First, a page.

This is almost exactly like the difference between good, high value sales, and telemarketing. One is a relationships game, one is a commodified numbers game. Don't be a commodity, and you won't be treated like one.
I thought we had a talent shortage. If there is a talent shortage, this should be such a rare occurrence as to be irrelevant.
One called me offering a candidate. 5min later he made calls to my team to offer them a new job.
And if it’s a headhunter...
- Be explicit that they need your permission to send their resume somewhere else.
- Don’t tell them where else you’re interviewing.
There have been a number of occasions when I thought the outside recruiter wanted to make the reference calls because they wanted to make sure a weak reference wouldn't interfere with them making the sale. The hiring HR is happy for the recruiter to do the legwork. The recruiter makes sure their candidate is accepted.
As a source of information, references were hand selected by the person with an interest in getting selected, they will like be prepped on what to say, they have zero investment in your company's success, etc.
10% you can get confirmation that you correctly spotted the candidate’s development areas. (Everyone has them, so it’s not a gotcha. But if you think the candidate needs to work on their architecture skills, their last boss confirms it but says they’re a great hire, then you can a good conversation later. “I’d love you to do X, how do we make you a great architect along the way?)
10% if the time you catch the candidate in a lie or find yourself asking “Is the best they could find someone to talk about their work?”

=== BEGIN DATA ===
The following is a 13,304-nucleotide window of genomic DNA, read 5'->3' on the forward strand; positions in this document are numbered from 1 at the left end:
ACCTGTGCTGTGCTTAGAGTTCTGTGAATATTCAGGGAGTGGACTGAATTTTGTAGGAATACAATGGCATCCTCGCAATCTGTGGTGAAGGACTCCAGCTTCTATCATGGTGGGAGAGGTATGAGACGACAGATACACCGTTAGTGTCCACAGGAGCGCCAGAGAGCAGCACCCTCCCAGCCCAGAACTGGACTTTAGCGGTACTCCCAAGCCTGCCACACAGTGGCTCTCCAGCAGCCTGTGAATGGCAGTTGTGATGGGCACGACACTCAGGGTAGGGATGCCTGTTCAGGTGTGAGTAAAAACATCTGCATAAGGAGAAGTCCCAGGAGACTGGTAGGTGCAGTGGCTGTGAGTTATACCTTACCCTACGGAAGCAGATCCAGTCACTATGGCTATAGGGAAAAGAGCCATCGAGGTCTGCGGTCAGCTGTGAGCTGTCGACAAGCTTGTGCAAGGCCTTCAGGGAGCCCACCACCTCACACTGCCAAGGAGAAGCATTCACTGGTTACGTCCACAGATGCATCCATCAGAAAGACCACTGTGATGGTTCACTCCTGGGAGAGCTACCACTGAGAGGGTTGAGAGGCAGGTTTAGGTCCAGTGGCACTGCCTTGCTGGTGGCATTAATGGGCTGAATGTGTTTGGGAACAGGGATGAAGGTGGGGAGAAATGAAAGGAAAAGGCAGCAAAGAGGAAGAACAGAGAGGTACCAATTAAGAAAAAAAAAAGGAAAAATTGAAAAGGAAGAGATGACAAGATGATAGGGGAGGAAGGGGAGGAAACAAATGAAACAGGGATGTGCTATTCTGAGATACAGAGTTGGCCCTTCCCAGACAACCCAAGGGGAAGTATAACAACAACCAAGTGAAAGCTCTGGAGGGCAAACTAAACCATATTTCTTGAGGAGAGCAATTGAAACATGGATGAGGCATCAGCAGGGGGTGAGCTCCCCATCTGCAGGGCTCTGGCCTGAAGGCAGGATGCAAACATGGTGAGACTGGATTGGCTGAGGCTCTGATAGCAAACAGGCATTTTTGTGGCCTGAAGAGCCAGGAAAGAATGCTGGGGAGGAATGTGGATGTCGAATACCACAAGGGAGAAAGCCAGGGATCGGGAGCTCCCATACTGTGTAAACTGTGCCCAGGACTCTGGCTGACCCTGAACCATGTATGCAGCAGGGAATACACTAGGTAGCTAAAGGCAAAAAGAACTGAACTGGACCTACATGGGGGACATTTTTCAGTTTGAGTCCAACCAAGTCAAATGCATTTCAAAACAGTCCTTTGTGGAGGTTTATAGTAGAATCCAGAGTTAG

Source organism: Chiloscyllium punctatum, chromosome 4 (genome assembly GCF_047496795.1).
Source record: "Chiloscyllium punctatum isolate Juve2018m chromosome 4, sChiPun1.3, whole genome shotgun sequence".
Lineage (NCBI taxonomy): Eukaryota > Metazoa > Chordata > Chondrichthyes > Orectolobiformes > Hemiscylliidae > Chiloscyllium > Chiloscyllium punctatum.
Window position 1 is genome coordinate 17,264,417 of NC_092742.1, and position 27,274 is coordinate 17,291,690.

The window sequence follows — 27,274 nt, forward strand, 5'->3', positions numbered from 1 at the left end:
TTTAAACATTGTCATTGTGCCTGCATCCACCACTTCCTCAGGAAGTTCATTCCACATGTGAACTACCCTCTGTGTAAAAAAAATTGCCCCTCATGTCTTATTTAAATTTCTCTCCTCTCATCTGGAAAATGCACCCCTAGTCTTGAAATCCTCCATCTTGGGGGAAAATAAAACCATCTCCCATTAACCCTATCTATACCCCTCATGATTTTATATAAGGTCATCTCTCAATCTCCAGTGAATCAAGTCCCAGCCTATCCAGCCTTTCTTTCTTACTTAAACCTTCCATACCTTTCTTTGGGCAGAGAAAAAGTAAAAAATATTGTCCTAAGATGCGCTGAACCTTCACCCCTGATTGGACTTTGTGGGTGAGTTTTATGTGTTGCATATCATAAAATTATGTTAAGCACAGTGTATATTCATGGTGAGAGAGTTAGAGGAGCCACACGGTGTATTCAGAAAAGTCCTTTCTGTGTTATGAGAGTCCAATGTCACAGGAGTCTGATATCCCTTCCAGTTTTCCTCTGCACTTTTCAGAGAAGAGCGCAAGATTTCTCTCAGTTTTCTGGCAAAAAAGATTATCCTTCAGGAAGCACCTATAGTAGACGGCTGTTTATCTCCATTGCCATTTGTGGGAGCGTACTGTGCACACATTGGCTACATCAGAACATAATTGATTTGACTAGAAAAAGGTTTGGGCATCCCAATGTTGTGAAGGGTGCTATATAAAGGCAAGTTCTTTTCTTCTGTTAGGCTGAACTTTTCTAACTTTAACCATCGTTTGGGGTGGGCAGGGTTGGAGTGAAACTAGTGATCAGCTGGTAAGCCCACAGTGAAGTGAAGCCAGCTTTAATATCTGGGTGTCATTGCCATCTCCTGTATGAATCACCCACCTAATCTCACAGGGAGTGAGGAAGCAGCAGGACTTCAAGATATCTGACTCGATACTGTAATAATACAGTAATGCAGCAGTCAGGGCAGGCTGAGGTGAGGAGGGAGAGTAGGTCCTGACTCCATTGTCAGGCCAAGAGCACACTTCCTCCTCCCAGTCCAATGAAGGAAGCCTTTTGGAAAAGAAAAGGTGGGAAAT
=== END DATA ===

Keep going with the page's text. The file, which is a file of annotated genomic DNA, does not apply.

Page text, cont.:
When I reference checked nannies, the last bucket grew to 50%. And I had one nanny give another as a reference.
Each reference should enthusiastically endorse you and want you to succeed. That often means providing several responses, because you are going to go get competitive offers right?
I think it's reasonable, and would personally recommend, that you demand at least a verbal agreement that an offer is forthcoming before offering a reference.
Another reason why you shouldn’t give references that early.
It’s a fair call, if you ask me.
Anecdotally, I’ve been able to solve the information assymetry problem by drinking recruiters under the table. This is pretty much a prerequisite for me working with you.
Your mileage may vary.
When a agency recruiters tells you he/she/zir doesn't consider salary as an important metric for gauging quality, hang up immediately, especially when they use a blocked number.
I hate commuting 1.5 hours for a 10 minute interview because the recruiter considers engineers as cannon fodder.
She said she need three references and that's all.
It was at the beginning of my career, I am so glad that such nonsense is over now.
May as well tell the recruiter this is your intent before hand. There are a great many recruiters in the world and it's worth sorting the good from not so good.
I'd say don't give references at all. They ask that because they don't trust the candidate. It's a bad sign IMHO.
Crooters give less of a fuck about your personal data than Zuckerberg. Don't let them have more than they absolutely need. Waiting for crooter firms to be hit with the GDPR banhammer.
"I am more than happy to provide references that can back up my application but please understand that this is THE LAST STEP in the application process". Always worked for me.
Hint: The application process is often a good hint of things to come. Also, never go to an interview without a phone interview first to make sure you are on the same page.
By the way, the guy the was the most pushy ever about my references was a guy I insisted on doing a phone interview first. After the interview and the offer he have, I had to kindly decline to proceed on the matter.